Earlier this month Congress made significant progress on two issues of importance to the Governors’ Council – advancing the issue of e-retailers collecting state sales taxes and discussion of the nation’s workforce system.
The Governors’ Council has long advocated for a federal solution to the problem created when the Supreme Court ruled in its 1992 Quill Corp. v. North Dakota decision that states could not require remote sellers to collect state sales taxes unless the seller had a ‘physical presence’ in the state. Quill Corp. was a Delaware-based office supply company that sold products through a catalog and advertising to customers in North Dakota, among other states. The Supreme Court sided with Quill in arguing it did not have a ‘significant nexus’ in the State and was therefore, not required to collect and remit the taxes. E-retailers are now protected by the Quill decision and largely do not collect state sales taxes in states in which they do not have a physical presence.
While states are losing billions of dollars in tax revenue and their ability to make their own taxing decisions is being impinged by the Court decision, brick and mortar businesses are at a competitive disadvantage to their online competitors. It is blatantly unfair to require one type of business to collect a tax while not requiring the same of another type of business. Importantly, consumers who purchase products online still owe the taxes and are supposed to remit them to their states on their own but people either don’t know about the law or simply don’t do it knowing that states do not have the resources to track them down.
Last year the Senate passed the Marketplace Fairness Act (S. 743) to allow states to require e-retailers to collect and remit the taxes as long as the state was either part of the Streamlined Sales and Use Tax Agreement or had put in place a simplified means for the business to collect the hundreds of state and local taxes. The Streamlined Sales and Use Tax Agreement (SSUTA) has been developed over the last decade through a partnership of state and business interests with the goal of making the tax collection process more efficient. Twenty-four states have already signed on to the agreement, and we expect more to join in the near future. The SSUTA is an innovative, common-sense compact that makes the collection of these taxes simple for retailers.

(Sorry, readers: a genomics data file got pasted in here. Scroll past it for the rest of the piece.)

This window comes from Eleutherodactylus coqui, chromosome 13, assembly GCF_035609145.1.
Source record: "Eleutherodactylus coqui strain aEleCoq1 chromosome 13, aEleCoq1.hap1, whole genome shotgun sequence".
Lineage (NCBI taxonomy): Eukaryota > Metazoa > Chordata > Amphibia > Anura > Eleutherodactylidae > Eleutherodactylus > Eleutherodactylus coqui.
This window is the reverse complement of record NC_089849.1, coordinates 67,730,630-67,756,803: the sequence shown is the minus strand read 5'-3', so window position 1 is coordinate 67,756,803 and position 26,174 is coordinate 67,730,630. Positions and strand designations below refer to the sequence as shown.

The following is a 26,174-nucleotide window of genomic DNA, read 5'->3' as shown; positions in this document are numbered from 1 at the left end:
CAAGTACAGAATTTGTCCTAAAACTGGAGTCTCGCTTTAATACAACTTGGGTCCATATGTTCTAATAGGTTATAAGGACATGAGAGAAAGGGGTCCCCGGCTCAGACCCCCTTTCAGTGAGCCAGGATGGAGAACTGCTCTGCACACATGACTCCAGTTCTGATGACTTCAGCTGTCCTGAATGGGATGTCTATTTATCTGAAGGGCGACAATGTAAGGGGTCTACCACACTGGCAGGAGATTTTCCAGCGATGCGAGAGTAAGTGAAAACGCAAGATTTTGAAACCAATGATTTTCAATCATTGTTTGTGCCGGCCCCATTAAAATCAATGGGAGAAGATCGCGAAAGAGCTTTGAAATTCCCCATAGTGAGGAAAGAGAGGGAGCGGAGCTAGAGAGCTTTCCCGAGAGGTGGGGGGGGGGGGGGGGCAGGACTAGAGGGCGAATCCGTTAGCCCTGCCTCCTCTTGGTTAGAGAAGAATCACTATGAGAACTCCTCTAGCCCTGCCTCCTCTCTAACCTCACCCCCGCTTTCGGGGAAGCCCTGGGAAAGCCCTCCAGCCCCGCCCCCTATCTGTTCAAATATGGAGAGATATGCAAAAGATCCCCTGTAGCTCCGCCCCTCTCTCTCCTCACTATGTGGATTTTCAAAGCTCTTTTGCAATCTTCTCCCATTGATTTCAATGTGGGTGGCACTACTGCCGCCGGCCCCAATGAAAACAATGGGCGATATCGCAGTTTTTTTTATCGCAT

Because the bill provides an alternative means to collect the tax and out of erroneous concerns that these are ‘new taxes,’ the legislation has stalled in the House. However, the House Judiciary Committee recently held a hearing in which it invited witnesses to provide alternatives to S. 743. The underlying premise of the hearing was that the taxes are already owed and that Congress should find a way to ensure their collection to protect both Main Street businesses and states’ rights.
While the witnesses offered several alternative solutions, governors continue to believe the solution is simple – allow states that participate in SSUTA to require e-retailers to collect the taxes. It’s a simple, state-designed solution to a problem forced on them by the federal judiciary and we encourage the committee to move quickly to enact it. Another issue of critical importance to the economic well-being of states is the federal system of 47 workforce laws. Council members were pleased to see a bipartisan group of senators find agreement on long term unemployment insurance. We as individuals may not necessarily agree with all facets of the Senators’ proposal but the fact that ten Senators devoted so much time to workforce-related issues gives us hope that perhaps now is the time to address comprehensive workforce reform.
Earlier this month, the council released a report detailing the need for a new system that better aligns the needs of the employer community with the training and education being provided to those seeking work. Currently these two needs are not coordinated such that we as a nation are spending literally 10s of billions of dollars to train people for jobs that do not exist while millions of jobs remain vacant because companies can’t find workers with the skills they need.
As the president noted in his State of the Union address, there must be an across-the-board reform of all of these programs. Where to start when each one of these programs has a congressional committee and federal agency protective of its jurisdiction and entrenched stakeholders who do not want to give up guaranteed federal funding?
The answer – demonstrate success. Allow governors to show that they can design more-effective programs. Just as Congress has previously done with pre-TANF welfare programs and Medicaid, it should grant governors waivers to many of the federal workforce requirements, allowing them to consolidate programs and funding streams and create state-based holistic programs.
No one knows better the needs of their employers and their unemployed than governors. Governors are judged on their state’s unemployment numbers and where they rank in comparison to other states. Their number one job is economic growth and job creation. They are far more likely to be concerned with the needs of all of those looking for work in their states, including veterans, youth, homemakers and dislocated workers, than any federal bureaucrat.
For more information about the council’s recommendations, see our report.
We look forward to working with Congress to provide governors the opportunity to show that they can design a more efficient and effective system than the current hodgepodge of federal programs.